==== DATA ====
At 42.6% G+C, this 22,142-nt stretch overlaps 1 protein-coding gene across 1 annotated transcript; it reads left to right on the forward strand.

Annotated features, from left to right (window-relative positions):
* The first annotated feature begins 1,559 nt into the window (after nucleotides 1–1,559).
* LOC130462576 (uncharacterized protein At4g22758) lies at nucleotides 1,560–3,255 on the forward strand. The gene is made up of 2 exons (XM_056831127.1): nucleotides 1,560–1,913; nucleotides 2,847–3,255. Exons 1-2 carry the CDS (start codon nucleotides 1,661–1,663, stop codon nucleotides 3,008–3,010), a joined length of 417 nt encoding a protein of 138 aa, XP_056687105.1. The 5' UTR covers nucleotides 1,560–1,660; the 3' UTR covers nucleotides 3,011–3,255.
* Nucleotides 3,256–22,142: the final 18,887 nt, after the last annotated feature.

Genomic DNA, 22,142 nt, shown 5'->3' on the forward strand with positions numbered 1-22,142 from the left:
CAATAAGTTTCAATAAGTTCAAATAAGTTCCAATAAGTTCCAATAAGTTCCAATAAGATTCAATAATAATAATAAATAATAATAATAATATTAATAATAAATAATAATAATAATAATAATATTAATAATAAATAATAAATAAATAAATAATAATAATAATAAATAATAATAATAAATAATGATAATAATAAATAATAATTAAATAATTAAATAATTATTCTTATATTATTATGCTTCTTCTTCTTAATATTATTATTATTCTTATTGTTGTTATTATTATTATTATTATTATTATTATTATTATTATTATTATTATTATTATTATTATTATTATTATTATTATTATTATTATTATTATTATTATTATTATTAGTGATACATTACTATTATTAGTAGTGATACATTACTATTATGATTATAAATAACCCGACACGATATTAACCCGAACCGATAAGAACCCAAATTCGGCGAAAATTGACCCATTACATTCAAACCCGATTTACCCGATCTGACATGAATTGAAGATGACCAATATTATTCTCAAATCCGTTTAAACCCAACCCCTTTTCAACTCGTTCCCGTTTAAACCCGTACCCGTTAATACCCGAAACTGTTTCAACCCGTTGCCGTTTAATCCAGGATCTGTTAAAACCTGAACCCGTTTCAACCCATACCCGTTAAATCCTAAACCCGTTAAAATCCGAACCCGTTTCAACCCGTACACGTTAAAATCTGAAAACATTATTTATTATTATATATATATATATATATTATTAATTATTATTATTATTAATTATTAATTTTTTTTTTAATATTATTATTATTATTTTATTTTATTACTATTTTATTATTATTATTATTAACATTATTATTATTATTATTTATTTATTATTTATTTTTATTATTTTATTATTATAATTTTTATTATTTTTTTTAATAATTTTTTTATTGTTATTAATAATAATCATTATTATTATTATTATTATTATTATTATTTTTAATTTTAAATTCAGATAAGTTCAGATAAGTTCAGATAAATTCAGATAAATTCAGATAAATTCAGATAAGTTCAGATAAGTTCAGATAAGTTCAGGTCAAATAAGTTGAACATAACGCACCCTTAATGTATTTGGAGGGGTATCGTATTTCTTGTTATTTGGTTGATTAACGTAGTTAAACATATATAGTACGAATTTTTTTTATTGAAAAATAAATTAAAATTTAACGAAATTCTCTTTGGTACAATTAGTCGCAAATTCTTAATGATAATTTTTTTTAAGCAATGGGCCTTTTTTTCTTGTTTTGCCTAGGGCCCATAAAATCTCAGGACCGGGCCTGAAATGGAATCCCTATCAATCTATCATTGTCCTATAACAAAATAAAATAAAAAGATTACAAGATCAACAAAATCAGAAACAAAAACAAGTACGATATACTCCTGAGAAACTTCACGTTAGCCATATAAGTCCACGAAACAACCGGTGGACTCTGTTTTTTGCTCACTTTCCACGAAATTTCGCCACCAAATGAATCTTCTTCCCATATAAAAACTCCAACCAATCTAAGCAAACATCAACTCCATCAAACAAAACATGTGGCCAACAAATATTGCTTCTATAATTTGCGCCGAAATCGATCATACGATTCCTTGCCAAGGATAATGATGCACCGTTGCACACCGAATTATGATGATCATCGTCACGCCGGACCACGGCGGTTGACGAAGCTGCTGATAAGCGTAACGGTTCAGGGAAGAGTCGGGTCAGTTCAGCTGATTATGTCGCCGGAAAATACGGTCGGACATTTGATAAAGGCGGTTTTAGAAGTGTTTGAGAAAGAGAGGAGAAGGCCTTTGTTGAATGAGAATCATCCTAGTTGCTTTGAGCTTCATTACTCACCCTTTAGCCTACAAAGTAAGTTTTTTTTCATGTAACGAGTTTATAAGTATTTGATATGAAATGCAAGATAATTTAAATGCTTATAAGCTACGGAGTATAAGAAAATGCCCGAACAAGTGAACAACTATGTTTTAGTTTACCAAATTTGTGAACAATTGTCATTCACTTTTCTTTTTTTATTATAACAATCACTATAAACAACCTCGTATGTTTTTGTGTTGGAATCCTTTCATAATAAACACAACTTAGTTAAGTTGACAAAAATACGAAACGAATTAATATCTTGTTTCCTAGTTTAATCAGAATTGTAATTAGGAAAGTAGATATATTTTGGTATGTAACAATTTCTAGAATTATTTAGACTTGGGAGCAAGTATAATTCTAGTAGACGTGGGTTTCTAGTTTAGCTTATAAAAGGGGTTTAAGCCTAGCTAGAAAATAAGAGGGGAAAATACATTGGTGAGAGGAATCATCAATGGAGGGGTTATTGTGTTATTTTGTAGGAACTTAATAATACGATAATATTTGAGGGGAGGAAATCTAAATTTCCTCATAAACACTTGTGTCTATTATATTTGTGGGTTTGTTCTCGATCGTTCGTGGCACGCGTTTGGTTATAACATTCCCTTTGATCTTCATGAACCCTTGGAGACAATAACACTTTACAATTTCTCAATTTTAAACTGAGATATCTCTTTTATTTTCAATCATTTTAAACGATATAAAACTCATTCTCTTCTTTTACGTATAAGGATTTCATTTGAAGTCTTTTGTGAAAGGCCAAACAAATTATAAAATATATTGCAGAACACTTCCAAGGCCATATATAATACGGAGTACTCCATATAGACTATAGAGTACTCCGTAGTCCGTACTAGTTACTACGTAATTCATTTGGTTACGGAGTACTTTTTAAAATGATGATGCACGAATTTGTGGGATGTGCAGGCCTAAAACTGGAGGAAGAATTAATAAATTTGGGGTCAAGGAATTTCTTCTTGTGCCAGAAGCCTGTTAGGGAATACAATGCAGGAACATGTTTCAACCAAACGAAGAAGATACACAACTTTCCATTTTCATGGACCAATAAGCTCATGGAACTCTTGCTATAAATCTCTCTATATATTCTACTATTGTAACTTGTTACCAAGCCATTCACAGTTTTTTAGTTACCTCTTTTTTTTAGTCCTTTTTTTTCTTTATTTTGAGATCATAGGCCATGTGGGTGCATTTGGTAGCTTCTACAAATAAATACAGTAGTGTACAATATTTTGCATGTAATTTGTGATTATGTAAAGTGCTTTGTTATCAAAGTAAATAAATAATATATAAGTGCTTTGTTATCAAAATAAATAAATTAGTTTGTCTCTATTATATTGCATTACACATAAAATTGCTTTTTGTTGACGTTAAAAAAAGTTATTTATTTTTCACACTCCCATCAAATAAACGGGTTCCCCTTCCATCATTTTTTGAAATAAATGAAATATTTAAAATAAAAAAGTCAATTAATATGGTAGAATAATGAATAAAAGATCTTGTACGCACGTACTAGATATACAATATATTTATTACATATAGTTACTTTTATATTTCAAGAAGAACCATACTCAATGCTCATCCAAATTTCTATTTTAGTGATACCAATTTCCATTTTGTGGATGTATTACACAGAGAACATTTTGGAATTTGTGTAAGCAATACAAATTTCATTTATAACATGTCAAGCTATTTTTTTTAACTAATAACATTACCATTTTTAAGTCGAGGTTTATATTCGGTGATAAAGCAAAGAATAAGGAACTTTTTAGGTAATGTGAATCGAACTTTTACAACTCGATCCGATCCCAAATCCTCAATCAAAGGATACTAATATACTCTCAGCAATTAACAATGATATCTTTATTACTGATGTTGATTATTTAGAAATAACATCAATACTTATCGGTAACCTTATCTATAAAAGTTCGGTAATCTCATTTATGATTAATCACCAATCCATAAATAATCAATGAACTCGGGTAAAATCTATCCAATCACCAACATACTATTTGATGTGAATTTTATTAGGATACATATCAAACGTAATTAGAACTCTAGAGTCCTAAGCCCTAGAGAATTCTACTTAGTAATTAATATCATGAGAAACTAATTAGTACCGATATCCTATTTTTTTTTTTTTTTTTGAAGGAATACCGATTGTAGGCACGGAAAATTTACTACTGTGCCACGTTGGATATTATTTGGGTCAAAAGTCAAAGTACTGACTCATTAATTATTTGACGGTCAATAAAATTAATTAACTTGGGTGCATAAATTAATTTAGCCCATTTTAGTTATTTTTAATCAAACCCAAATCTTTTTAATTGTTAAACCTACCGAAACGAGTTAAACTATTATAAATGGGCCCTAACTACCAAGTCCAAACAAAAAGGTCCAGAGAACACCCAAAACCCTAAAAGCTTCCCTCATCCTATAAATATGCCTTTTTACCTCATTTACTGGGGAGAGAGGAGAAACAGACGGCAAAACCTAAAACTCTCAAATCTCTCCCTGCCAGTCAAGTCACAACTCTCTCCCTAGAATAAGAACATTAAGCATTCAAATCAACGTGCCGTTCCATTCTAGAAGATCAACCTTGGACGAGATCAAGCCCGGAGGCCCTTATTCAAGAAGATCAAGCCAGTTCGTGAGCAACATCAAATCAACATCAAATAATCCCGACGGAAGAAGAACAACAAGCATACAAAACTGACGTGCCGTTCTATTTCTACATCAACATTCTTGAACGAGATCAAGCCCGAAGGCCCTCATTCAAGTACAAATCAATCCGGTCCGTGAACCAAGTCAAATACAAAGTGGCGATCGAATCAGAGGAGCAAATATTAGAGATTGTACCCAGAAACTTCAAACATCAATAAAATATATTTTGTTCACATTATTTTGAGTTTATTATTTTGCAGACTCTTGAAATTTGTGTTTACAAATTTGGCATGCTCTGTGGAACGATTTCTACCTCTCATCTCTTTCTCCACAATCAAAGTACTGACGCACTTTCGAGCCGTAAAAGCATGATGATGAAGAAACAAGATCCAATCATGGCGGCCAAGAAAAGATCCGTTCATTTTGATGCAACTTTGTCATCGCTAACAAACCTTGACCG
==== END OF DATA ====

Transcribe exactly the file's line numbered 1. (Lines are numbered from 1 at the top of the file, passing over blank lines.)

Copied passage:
At 42.6% G+C, this 22,142-nt stretch overlaps 1 protein-coding gene across 1 annotated transcript; it reads left to right on the forward strand.